Herbst has many reasons he believes the mercy rule is bad for youth sports: it prevents comebacks, it doesn’t let bench players get time in games, it undermines the spirit of competition. But his main point is that the rule prevents kids from understanding the importance of dealing with losing.

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“We need to let kids play out the games fully, otherwise they can’t learn that failure is a part of life,” he said. “There is now almost a stigma with losing. Losing shouldn’t be shameful. It’s a part of life and it’s okay. Learn from your mistakes and get better.” For Herbst, there is no benefit in teaching kids to be afraid of failing and whether or not it was intended, and the mercy rule does just that.

A story: Herbst was once the coach of youth soccer team in a league where you were not allowed to lead by more than four goals. In fact, if you took a five-goal lead, you automatically forfeited the game. When his team quickly went ahead by four, they were forced to spend the rest of the game purposefully avoiding goals or risk losing a game. Because of this, he says, his players were “running around like chickens with their heads cut off. And it made the game less fun and rewarding. In fact, the next few games the players were off because of it.”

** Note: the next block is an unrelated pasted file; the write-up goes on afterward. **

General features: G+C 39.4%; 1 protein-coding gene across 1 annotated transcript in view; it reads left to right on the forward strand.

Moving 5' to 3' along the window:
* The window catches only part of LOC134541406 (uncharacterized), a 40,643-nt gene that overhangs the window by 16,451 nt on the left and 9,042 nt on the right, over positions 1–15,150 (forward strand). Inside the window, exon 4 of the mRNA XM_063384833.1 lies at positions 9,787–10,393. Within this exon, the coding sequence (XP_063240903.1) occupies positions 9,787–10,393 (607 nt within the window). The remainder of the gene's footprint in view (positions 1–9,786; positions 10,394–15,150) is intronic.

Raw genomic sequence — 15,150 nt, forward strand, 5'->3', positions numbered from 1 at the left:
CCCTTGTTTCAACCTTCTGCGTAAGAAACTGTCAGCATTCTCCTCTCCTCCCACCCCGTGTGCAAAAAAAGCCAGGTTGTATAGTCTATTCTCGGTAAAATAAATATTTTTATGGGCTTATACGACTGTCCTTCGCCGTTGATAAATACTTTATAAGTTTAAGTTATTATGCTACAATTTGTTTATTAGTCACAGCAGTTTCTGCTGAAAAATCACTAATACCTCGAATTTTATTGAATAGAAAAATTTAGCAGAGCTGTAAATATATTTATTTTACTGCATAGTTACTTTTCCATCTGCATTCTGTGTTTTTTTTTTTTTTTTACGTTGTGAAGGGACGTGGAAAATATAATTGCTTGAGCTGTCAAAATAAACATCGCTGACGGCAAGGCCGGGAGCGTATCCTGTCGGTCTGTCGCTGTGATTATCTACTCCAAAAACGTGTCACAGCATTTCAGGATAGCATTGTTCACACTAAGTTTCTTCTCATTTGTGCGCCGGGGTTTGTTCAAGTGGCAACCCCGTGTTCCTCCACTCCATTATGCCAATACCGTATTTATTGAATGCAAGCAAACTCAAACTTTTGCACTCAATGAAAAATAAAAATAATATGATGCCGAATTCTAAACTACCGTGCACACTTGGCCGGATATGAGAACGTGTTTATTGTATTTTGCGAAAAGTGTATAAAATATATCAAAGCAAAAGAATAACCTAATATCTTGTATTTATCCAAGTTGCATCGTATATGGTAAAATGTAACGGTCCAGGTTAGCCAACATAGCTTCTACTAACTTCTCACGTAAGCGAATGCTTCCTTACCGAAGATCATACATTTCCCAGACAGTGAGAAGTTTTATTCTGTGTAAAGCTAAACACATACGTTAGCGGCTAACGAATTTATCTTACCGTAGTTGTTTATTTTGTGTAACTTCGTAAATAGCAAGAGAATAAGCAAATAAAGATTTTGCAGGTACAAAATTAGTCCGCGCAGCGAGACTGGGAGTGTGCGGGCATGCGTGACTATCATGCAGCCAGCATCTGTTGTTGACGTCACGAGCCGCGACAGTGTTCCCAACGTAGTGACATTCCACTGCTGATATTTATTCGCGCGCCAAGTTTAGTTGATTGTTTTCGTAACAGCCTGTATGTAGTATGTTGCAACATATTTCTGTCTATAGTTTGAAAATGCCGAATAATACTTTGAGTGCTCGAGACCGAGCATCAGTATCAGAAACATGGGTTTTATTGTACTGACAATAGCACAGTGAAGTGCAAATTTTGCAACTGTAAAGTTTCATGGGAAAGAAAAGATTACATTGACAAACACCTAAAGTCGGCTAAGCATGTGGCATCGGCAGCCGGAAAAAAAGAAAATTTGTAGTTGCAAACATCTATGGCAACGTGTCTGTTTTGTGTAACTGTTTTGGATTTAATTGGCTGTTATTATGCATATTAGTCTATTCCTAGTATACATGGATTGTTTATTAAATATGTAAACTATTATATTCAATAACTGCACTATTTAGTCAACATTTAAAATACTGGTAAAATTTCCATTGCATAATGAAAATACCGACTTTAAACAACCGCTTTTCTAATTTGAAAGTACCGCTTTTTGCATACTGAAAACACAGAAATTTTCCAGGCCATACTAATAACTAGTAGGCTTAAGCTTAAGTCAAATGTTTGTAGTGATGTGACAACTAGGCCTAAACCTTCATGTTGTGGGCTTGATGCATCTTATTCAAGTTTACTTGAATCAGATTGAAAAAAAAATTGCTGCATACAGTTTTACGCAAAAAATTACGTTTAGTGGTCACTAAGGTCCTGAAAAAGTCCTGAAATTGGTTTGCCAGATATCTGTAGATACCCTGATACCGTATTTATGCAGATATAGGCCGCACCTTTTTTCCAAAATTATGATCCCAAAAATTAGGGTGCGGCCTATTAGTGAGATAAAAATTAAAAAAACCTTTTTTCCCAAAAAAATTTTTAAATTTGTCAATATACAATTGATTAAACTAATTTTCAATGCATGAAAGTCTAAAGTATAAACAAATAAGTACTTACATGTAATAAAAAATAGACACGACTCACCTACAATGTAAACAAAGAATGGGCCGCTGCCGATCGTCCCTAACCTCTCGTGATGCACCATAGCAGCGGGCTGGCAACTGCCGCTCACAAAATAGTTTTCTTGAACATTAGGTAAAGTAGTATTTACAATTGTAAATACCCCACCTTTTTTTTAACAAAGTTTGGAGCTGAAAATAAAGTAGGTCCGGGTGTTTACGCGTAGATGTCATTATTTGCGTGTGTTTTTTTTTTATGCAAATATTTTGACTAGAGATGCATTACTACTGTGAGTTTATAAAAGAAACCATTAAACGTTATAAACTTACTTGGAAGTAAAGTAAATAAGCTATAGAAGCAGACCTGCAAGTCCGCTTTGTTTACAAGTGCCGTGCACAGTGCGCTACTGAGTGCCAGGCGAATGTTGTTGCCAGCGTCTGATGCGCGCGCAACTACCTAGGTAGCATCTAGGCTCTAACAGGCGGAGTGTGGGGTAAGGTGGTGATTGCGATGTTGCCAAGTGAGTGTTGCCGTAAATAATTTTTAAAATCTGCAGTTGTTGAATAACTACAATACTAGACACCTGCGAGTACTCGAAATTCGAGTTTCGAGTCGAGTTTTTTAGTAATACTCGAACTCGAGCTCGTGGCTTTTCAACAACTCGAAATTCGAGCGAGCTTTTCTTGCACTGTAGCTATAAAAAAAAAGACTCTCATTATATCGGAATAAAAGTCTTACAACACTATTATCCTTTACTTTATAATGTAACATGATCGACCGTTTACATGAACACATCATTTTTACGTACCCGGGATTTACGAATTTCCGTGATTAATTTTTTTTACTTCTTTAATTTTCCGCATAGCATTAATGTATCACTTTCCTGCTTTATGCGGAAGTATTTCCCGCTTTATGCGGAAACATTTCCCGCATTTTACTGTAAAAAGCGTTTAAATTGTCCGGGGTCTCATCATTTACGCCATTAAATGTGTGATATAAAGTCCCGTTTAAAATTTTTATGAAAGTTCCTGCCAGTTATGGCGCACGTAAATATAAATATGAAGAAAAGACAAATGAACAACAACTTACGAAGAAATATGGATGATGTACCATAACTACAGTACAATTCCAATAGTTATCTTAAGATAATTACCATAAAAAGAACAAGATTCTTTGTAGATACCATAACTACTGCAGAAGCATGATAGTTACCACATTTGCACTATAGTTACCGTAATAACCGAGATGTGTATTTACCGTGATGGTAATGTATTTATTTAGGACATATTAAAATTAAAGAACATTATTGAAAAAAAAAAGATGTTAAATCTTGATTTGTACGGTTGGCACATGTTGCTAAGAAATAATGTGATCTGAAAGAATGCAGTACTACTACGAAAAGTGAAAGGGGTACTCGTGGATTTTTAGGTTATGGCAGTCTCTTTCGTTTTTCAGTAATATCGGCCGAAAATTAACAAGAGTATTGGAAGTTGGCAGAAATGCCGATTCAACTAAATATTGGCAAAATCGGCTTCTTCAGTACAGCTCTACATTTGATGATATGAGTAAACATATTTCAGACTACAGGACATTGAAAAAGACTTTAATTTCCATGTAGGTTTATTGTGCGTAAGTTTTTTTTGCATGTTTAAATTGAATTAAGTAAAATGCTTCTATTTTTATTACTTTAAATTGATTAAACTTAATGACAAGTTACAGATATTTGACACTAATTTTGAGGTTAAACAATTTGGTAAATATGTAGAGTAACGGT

Mike Fox, who has coached 10 to 11-year-olds in lacrosse and baseball for two decades in Narberth, Pennsylvania, shares Herbst’s feelings. “The mercy rule does not exist to help the kids,” he says. “It does, on occasion, change the way the game is played.” Fox says the mercy rule keeps kids off the field and makes them less likely to participate, especially those who aren’t normally starters. “Removing the mercy rule enables the rest of the team to participate, get playing time, and have experience when they need to be called upon in the future,” he states bluntly.

“For most kids, youth sports is mainly an opportunity to gain experience,” adds Nicholas Chauvenet, a former soccer and baseball coach and current golf coach at Wakefield High School in Arlington, Virginia. “They want to play as much as possible. I don’t believe in just declaring the game is over. The team losing typically will be as frustrated as the winning team because getting to play is fun, even if you are losing.”